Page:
As we celebrate the National New Year today, Shaveen Jeewandara looks at the importance of the almanac in the lives of both the Sinhala and Tamil communities The erabadu flowers put on their best shade of red, and the kavum dance happily in the frying pan. Astrologers all around the country flip through the pages [...]

The Sundaytimes Sri Lanka

There’s a time for everything


As we celebrate the National New Year today, Shaveen Jeewandara looks at the importance of the almanac in the lives of both the Sinhala and Tamil communities

The erabadu flowers put on their best shade of red, and the kavum dance happily in the frying pan. Astrologers all around the country flip through the pages of the Panchanga Litha, seeking to learn how the planets have positioned themselves this year around. The New Year has dawned, opening up vistas of new possibilities, and even those who would not usually conform to auspicious times keep a watchful eye on their clocks. Do the auspicious times really have a bearing on the way the New Year unfolds?

Turning back the pages of time: The oldest Ephemeris in the possession of Indika Epa Seneviratne. Pix by M.A. Pushpa Kumara

“Auspicious timing deals with astrology and not so much astronomy. Astrology is not a perfect science. It’s partly stemmed from belief, only because you don’t know the exact technicalities,” says Emeritus Professor J. B. Disanayaka.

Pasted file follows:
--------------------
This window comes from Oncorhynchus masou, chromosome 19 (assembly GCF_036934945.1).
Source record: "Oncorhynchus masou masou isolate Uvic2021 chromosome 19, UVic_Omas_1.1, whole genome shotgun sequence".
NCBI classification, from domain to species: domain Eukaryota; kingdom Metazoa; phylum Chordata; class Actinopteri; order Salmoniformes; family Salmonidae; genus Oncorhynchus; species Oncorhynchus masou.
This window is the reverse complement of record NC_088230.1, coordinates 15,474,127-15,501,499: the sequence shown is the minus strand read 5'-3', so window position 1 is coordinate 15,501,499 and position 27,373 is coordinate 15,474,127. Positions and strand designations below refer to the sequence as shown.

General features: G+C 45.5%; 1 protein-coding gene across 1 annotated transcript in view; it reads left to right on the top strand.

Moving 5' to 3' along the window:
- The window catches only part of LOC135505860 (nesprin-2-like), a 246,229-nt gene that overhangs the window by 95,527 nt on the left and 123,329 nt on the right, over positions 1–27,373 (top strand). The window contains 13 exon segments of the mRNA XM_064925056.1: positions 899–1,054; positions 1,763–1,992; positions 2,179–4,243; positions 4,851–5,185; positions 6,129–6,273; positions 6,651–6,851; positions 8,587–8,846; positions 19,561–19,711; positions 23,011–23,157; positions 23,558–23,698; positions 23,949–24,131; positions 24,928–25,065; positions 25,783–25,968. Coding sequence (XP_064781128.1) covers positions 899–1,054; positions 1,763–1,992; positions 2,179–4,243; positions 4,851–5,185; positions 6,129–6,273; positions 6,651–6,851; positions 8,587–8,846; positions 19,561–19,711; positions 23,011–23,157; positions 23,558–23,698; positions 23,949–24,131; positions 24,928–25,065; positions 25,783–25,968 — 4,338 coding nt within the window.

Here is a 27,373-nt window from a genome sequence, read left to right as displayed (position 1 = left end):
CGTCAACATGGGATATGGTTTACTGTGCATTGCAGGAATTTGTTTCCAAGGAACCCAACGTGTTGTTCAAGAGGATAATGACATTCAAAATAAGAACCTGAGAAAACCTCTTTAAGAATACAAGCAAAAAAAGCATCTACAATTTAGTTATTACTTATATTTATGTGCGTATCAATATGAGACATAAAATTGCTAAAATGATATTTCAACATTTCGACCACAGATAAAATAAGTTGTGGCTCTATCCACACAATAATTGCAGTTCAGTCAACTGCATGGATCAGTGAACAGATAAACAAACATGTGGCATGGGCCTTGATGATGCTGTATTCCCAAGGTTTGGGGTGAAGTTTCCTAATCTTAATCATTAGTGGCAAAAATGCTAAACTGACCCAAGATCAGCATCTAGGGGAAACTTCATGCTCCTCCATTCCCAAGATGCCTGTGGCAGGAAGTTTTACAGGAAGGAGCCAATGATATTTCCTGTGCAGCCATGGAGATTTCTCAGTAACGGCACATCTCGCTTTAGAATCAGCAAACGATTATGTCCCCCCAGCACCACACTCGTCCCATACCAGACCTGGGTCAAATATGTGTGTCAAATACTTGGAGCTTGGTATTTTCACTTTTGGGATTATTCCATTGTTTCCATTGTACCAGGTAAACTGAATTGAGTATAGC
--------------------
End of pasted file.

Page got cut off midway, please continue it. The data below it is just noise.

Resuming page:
Whether you partake in auspicious activities only on the day of Avurudu, or all year around the almanac or Ephemeris (Panchanga Litha) is what you would turn to. The honour of printing the almanac has long since been bestowed on the Epa family, which now is in the fifth generation of carrying out this onerous responsibility.

Indika Arosha Epa Seneviratne currently heads the editorial board and we meet him in the diminutive Epa printing press, stuck between the cramped edifices of central Maradana, where he takes us through the history of the publication. The beauty, we learn, lies in the 159 long years of its existence making it one of the oldest continuous publications in Sri Lanka. Indika’s great-great grandfather, Don Philip Epa Appuhamy was the pioneer of the almanac and had ventured out in search of astrological knowledge to India where he mastered the art of astrology under a famous astrologer Atthawaiyangal of Kanchnur.